And to some extent, those characterizations are fair. To some extent. Zidane might even admit that. “I’m not the best coach tactically,” he said during a news conference earlier this week. “I can say that. I don’t have to say it, though, because all of you say it!” And then he went on to make his actual point: “Motivation and passion are values that I have, and that is worth a lot more.”
But what happens when an opposing manager – such as the one who’ll stand 20 yards away from Zidane Saturday in Kiev – possesses those same qualities, plus a refined tactical approach? We’ll find out soon enough. But chances are that the intricacies will matter.
The antithetical midfields
The contrast between the midfields of Real Madrid and Liverpool could not be starker. On one side, there are two of the best ball-players in the sport. On the other, there are zero playmakers – or at least not in the traditional sense.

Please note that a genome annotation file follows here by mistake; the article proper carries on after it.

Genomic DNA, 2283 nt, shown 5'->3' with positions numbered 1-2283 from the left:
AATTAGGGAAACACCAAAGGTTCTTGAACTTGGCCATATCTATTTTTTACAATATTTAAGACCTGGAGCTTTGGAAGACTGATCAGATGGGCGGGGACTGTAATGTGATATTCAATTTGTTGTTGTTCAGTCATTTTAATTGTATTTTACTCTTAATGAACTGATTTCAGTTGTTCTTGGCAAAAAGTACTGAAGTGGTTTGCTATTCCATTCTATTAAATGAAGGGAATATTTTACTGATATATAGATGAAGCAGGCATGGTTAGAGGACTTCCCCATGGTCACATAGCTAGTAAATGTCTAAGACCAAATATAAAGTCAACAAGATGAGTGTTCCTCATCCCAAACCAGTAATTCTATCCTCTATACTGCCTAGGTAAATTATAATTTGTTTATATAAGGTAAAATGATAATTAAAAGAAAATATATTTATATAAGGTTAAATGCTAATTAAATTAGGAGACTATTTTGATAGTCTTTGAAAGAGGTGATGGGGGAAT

Giorginio Wijnaldum and James Milner can create chances. Heck, Milner has set a single-season Champions League assist record. But not because he dictates games on the ball. Instead, he, Wijnaldum and Jordan Henderson press high up the field, win duels, and spring counters from the attacking half. That’s their form of playmaking.
Real Madrid, on the other hand, is the rare modern giant that doesn’t really press. Its adventurousness all occurs in possession. But like Liverpool’s out of possession, it engenders open games, and forces defenders to shoulder heavy loads.
The game could be won or lost by center backs
Klopp’s main failing during his first two seasons at Liverpool wasn’t his system; it was an incompatible marriage between system and personnel. The ravenous press leaves center backs isolated, and therefore requires center backs who can win individual battles in space. Klopp, though, refused to buy a center back who fit that description – until this past January. Virgil van Dijk has fortified Liverpool’s foundation. He’s a big reason we aren’t talking about the Reds as a woeful defensive unit who’ll be exposed by the two-time defending champs.